As thousands of people flock to Ford dealerships throughout the country to get their cars repaired as part of the Kuga recall, Eagle Ford in Bramley has given us a sneak peek into the work being done.
The severity of the problem — with at least 39 vehicles reported to have spontaneously burst into flames — as we all a delay in announcing the recall seemed to point to a hugely complicated repair. But Eagle Ford service manager Cassie du Toit's explanation indicates that it's simpler and faster than expected.
It all begins with the customer calling the dealership to book the car in for assessment to ensure that the model is part of the 4,556 being recalled.
"We then check the vehicle identification number (VIN) to see if indeed it does need to be replaced. Once we establish that it's part of the affected models we then take it to the workshop to start with the repairs," said Du Toit.
The repair entails changing the coolant bottle and pipes, changing the manner in which the water flows back into the coolant bottle.
"By blanking off the one pipe from the coolant bottle results in the reduction of pressure in the coolant bottle. This action is necessary to reduce the pressure that builds in the coolant bottle which caused the cracking of the bottle leading to the engine overheating," he said.
Effectively the problem that caused the massive recall is that once the bottle has cracked the coolant leaked out. The engine then overheats causing the cylinder head to crack resulting in the oil leaking on to the exhaust system, which causes the fire.
The pipe going to the cylinder heads was connected directly from the water bottle with the other one going to the cooling system. With the recall, this has been changed.
The recall was announced on Monday by Ford South Africa CEO and president Jeff Nemeth, who said 4,556 Ford Kugas with the1.6l EcoBoost engine manufactured in Spain between December 2012 and February 2014, and sold in South Africa, needed to have their cooling systems replaced. He said the company was aware of 39 vehicles that caught fire as a result of the defective system.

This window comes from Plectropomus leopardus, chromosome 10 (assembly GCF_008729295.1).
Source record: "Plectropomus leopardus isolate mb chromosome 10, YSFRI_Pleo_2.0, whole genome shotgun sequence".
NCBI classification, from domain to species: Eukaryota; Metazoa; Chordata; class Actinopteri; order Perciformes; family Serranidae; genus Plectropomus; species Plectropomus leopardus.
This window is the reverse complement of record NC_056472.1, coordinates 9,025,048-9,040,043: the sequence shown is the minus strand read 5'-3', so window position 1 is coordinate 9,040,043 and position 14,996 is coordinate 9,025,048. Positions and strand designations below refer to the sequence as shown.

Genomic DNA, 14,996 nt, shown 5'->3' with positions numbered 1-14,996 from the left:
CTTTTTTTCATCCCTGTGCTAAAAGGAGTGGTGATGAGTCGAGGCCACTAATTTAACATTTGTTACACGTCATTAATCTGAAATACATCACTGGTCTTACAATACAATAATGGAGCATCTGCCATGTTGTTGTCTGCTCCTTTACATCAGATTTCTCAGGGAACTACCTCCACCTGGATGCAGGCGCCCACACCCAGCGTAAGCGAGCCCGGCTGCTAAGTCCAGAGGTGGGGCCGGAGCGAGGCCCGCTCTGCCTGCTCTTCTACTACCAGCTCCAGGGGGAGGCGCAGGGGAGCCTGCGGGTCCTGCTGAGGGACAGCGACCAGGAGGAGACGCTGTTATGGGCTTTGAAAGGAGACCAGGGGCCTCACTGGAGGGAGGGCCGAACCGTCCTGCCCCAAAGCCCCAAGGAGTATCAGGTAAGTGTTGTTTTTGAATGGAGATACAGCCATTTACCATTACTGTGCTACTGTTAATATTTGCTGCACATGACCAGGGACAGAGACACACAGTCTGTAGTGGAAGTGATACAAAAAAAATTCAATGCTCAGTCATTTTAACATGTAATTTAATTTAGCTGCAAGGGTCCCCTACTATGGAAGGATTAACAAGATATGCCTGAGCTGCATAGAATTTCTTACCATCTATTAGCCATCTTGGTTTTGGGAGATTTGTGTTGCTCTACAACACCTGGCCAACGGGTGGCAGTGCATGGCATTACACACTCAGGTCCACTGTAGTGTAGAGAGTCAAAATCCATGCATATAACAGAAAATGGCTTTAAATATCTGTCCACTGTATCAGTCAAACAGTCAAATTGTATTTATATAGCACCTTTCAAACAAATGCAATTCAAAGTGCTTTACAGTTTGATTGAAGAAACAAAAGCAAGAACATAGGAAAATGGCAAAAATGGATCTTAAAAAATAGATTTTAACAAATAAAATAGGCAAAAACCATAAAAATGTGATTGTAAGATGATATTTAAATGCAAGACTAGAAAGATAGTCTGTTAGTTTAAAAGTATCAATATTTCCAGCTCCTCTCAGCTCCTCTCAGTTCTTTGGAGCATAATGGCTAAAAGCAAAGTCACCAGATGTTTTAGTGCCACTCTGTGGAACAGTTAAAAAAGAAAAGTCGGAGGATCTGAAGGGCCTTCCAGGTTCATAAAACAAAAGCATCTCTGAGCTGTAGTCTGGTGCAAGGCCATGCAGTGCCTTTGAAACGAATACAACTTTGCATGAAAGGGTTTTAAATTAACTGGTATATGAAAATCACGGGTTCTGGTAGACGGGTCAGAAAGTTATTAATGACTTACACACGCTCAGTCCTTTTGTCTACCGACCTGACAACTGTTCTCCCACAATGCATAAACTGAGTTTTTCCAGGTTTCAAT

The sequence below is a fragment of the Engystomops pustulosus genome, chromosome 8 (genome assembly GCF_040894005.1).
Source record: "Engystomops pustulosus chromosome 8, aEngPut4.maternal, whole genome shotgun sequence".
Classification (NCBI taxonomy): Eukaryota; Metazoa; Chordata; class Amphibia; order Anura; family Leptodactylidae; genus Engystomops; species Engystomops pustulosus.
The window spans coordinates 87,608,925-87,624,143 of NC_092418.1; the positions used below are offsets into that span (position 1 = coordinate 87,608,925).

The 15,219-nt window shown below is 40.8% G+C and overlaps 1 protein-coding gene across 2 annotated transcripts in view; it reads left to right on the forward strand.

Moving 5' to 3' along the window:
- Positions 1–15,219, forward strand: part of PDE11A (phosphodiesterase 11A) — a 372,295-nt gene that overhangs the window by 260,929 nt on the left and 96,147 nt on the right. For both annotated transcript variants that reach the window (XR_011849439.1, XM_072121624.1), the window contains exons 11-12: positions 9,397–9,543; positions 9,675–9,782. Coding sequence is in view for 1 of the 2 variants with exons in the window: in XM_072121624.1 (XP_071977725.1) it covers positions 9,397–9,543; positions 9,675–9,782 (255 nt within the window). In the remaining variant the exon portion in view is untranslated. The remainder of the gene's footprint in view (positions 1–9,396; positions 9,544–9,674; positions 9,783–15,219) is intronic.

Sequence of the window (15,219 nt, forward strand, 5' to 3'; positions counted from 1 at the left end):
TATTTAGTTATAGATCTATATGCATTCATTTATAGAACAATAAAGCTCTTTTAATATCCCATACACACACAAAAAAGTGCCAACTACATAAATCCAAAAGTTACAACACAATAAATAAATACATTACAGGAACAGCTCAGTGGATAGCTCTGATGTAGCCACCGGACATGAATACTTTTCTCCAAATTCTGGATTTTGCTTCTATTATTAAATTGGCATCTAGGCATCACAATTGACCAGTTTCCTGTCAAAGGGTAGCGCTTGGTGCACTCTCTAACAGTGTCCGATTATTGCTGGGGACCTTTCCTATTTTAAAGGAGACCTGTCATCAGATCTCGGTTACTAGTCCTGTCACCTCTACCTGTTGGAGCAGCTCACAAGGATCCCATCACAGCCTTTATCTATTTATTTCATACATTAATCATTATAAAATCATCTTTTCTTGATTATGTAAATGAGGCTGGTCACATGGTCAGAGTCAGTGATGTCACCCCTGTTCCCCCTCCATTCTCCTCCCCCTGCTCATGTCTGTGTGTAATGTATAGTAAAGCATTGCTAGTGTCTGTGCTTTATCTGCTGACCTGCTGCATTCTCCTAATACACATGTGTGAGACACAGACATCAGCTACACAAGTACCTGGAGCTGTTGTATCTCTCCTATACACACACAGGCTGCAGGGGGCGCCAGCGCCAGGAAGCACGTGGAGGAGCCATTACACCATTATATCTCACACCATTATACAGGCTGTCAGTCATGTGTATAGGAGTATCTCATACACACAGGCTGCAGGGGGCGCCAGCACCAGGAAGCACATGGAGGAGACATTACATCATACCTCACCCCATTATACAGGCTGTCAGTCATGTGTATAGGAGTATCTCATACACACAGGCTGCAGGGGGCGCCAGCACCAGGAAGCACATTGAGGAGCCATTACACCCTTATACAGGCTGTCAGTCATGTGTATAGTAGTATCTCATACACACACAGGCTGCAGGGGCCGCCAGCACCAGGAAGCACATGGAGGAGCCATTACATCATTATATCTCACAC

"In the repairs, the pipe going to the cylinder head is blanked off and we insert one that splits to go to the cooling system and then after it goes to the cylinder head. It used to go directly to the cylinder head and that was what created the problem," says Du Toit.
From there the vehicle will undergo vigorous testing to establish if it's safe before it can be returned to the customer.
Dealer principal John Landey said the process was rigorous, but explained that the dealership tried to make it as effortless and painless for the customer as possible. He said once the hurdle of ensuring that the vehicle was part of the recall was completed, they lent their customers a courtesy car while their vehicles received the necessary attention.
He added that so far, they took in 40 vehicles and provided the same number of courtesy vehicles from the floor. Customers were given vehicles of a similar group, and some have been lucky enough to get brand new Ford Kugas as temporary vehicles.
Landey explained that the parts needed for the repairs were delivered on a daily basis and the cars were fixed according to the availability of the parts.
"We think that the entire process should be completed by the end of February," he said.